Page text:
Military medals awarded to a Moray man described as “one of the Merchant Navy’s greatest heroes” have sold at auction for £216,000.
Chief Officer George Stronach, from Portgordon, was given the George Cross after he rescued four comrades from a blazing cargo ship attacked by German aircraft in 1943.
The accolade is the highest gallantry award for civilians, and was one of only three awarded to merchant seamen during World War II.
The heirloom has now gone under the hammer in London, accompanied by Mr Stronach’s other medals and letters of gratitude from two of the men whose lives he saved.
The collection was bought by Lord Ashcroft, and will go on display at the Imperial War Museum in the English capital.
Auctioneer Oliver Pepys described the lot, which far exceeded its estimate of £140,000, as “superb”.
Bidding started at £110,000 and quickly escalated, with rival collectors bidding online and in the auction room.
A spokesman for auctioneers Dix Noonan Webb said: “We are delighted that this lot will now go on public display as part of Lord Ashcroft’s collection.
“It will ensure that the story of this brave Scotsman will be preserved for future generations.”
Mr Stronach’s medals were sold by his daughter, who plans to give a portion of the proceeds to charity in her father’s memory.
The woman, who asked to remain anonymous, said: “My father was a ‘reluctant hero’.
“He never spoke about the war, although I know that he never forgot it or those of his ship who were lost during the bombing raid in Tripoli.
“I have had the privilege of being the custodian of his awards since he passed them into my safe-keeping nearly 30 years ago.
“I feel that the time has now come for me to pass them on safely to a new owner.”
Mr Stronach’s decorations and medals include the George Cross, 1939-45 Star, Atlantic Star, Africa Star with clasp, North Africa 1942-3, War Medal 1939-45, Elizabeth II Coronation Medal 1953, Elizabeth II Silver Jubilee Medal 1977, and Lloyd’s War Medal for Bravery at Sea.
The life of George Stronach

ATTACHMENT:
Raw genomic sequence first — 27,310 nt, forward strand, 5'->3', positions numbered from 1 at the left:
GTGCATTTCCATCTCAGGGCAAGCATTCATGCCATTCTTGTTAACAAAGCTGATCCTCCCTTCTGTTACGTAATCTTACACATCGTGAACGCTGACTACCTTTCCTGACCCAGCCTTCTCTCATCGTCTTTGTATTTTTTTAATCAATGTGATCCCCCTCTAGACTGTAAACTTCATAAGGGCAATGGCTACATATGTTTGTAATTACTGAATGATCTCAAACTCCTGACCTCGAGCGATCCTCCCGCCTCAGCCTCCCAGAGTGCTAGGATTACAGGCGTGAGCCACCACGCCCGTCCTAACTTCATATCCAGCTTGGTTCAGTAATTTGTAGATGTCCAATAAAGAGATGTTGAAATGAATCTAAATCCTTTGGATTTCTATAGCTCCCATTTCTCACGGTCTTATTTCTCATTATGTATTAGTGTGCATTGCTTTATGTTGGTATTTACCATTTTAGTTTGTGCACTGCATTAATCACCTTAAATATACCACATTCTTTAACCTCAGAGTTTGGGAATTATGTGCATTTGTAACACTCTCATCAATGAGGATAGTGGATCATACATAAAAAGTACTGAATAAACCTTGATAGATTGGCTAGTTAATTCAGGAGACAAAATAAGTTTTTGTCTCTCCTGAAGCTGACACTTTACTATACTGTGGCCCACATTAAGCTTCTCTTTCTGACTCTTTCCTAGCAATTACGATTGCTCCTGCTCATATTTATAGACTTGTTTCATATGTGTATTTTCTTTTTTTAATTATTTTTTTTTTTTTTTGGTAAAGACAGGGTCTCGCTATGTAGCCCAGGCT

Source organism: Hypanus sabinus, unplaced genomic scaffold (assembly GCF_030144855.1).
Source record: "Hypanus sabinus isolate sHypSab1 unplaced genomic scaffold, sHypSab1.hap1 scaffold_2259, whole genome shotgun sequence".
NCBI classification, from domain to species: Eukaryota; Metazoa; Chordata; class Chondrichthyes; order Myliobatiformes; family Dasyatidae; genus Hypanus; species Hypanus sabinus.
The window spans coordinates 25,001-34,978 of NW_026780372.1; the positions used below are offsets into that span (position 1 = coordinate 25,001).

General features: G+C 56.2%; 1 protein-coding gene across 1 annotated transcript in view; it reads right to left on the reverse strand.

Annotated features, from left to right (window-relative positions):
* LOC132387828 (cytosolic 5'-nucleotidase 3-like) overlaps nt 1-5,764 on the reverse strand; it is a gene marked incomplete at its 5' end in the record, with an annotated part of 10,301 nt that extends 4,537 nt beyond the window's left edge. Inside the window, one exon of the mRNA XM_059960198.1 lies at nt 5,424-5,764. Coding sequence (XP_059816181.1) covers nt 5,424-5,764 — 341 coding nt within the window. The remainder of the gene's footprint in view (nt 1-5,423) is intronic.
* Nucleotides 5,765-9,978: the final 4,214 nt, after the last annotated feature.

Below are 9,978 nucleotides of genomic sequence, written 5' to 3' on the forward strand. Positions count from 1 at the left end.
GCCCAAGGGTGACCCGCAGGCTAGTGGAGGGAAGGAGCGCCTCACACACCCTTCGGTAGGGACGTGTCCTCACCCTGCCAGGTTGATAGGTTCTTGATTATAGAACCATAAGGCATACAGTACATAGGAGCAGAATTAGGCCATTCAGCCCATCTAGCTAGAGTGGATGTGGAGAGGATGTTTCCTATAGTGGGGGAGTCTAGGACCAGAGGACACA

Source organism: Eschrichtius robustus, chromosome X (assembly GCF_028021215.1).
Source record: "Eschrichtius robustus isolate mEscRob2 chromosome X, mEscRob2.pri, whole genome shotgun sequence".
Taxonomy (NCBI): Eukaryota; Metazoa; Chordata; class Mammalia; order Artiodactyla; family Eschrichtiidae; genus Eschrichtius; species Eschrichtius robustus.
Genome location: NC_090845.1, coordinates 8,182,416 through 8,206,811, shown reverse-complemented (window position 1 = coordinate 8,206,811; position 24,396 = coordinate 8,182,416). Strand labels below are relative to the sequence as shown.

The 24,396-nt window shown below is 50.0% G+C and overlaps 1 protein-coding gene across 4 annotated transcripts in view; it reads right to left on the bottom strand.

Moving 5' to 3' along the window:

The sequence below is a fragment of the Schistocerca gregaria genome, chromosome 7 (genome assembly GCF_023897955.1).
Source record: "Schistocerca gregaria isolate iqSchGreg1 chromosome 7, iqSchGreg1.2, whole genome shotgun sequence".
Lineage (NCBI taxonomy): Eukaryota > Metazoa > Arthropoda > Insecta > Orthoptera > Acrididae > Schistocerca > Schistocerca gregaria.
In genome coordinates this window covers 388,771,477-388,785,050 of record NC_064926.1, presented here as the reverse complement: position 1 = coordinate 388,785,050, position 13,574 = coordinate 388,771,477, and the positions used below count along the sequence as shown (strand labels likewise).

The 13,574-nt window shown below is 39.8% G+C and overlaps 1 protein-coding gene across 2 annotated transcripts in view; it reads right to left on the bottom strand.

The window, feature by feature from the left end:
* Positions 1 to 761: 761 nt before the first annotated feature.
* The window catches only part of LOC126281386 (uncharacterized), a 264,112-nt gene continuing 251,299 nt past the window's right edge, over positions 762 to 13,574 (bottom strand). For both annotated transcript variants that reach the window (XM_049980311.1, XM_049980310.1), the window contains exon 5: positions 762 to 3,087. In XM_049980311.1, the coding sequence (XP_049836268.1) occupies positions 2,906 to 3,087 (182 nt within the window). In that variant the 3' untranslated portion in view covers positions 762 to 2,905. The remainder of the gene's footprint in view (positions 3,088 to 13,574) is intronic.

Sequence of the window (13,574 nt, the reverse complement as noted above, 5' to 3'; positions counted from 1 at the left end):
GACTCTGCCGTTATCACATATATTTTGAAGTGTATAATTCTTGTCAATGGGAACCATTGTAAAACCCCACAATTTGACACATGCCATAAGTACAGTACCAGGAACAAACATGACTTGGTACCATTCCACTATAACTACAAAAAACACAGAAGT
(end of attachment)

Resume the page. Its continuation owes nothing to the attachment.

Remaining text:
George Stronach was born to a Moray blacksmith in 1914.
He rose to be Chief Officer on board SS Ocean Voyager, supplying the British Eighth Army as the troops fought their way across North Africa.
The ship arrived at the port of Tripoli, Libya, in March 1943, loaded with 3,000 of tons of aviation fuel and ammunition.
With only half the cargo unloaded, the port was attacked by German bombers and torpedo aircraft.
Mr Stronach was temporarily knocked unconscious by a massive explosion which killed the vessel’s captain, but recovered and ordered the crew to abandon ship while he went to look for survivors.
He found one officer unconscious and badly burned, and dragged him along the deck to a lowered lifeboat.
With ammunition in the hold starting to explode, he freed another trapped by debris and pulled him through a porthole before lowering him down to the boat and ordering its escape to safety.
Mr Stronach rescued two more men before jumping overboard to safety only when he was sure that nobody was still alive on the burning ship.
In total, he spent one hour and 20 minutes looking for survivors – while knowing that the ship could blow up at any moment.
He later recalled: “I was thrown about 30 feet right out into the starboard scuppers. It was a few seconds before I realised that I was still alive.”
“My left trouser leg had been torn off. My left eye and the whole of my left side seemed affected by the shock.”
The citation for his George Cross spoke of his “gallant efforts undertaken with utter disregard of his personal safety”.
It added: “His action equals any in the annals of the Merchant Navy for great and unselfish heroism and determination in the face of overwhelming odds.”
He retired in 1979, and spent the rest of his life in Acharacle, Lochaber.
He died on 12 December 1999 and is buried in the parish church in Acharacle.